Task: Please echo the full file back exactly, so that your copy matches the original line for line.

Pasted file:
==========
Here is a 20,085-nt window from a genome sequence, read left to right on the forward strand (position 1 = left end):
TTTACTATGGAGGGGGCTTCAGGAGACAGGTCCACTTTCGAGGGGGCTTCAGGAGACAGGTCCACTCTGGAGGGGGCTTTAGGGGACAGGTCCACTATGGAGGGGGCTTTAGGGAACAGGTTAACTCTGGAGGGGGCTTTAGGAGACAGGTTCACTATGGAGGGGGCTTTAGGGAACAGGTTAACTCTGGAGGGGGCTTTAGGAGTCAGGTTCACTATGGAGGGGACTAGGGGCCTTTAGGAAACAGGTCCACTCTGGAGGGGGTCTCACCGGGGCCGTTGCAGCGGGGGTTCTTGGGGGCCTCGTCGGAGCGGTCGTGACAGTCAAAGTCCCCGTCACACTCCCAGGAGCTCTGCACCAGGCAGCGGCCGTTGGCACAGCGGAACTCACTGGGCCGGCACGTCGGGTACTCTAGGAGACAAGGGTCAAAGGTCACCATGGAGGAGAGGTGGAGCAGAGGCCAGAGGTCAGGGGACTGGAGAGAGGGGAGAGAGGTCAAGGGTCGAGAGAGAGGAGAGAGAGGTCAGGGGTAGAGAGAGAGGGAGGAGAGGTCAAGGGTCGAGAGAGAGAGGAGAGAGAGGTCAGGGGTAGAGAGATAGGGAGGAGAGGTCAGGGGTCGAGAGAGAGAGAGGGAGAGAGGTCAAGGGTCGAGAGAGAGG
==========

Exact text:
Here is a 20,085-nt window from a genome sequence, read left to right on the forward strand (position 1 = left end):
TTTACTATGGAGGGGGCTTCAGGAGACAGGTCCACTTTCGAGGGGGCTTCAGGAGACAGGTCCACTCTGGAGGGGGCTTTAGGGGACAGGTCCACTATGGAGGGGGCTTTAGGGAACAGGTTAACTCTGGAGGGGGCTTTAGGAGACAGGTTCACTATGGAGGGGGCTTTAGGGAACAGGTTAACTCTGGAGGGGGCTTTAGGAGTCAGGTTCACTATGGAGGGGACTAGGGGCCTTTAGGAAACAGGTCCACTCTGGAGGGGGTCTCACCGGGGCCGTTGCAGCGGGGGTTCTTGGGGGCCTCGTCGGAGCGGTCGTGACAGTCAAAGTCCCCGTCACACTCCCAGGAGCTCTGCACCAGGCAGCGGCCGTTGGCACAGCGGAACTCACTGGGCCGGCACGTCGGGTACTCTAGGAGACAAGGGTCAAAGGTCACCATGGAGGAGAGGTGGAGCAGAGGCCAGAGGTCAGGGGACTGGAGAGAGGGGAGAGAGGTCAAGGGTCGAGAGAGAGGAGAGAGAGGTCAGGGGTAGAGAGAGAGGGAGGAGAGGTCAAGGGTCGAGAGAGAGAGGAGAGAGAGGTCAGGGGTAGAGAGATAGGGAGGAGAGGTCAGGGGTCGAGAGAGAGAGAGGGAGAGAGGTCAAGGGTCGAGAGAGAGG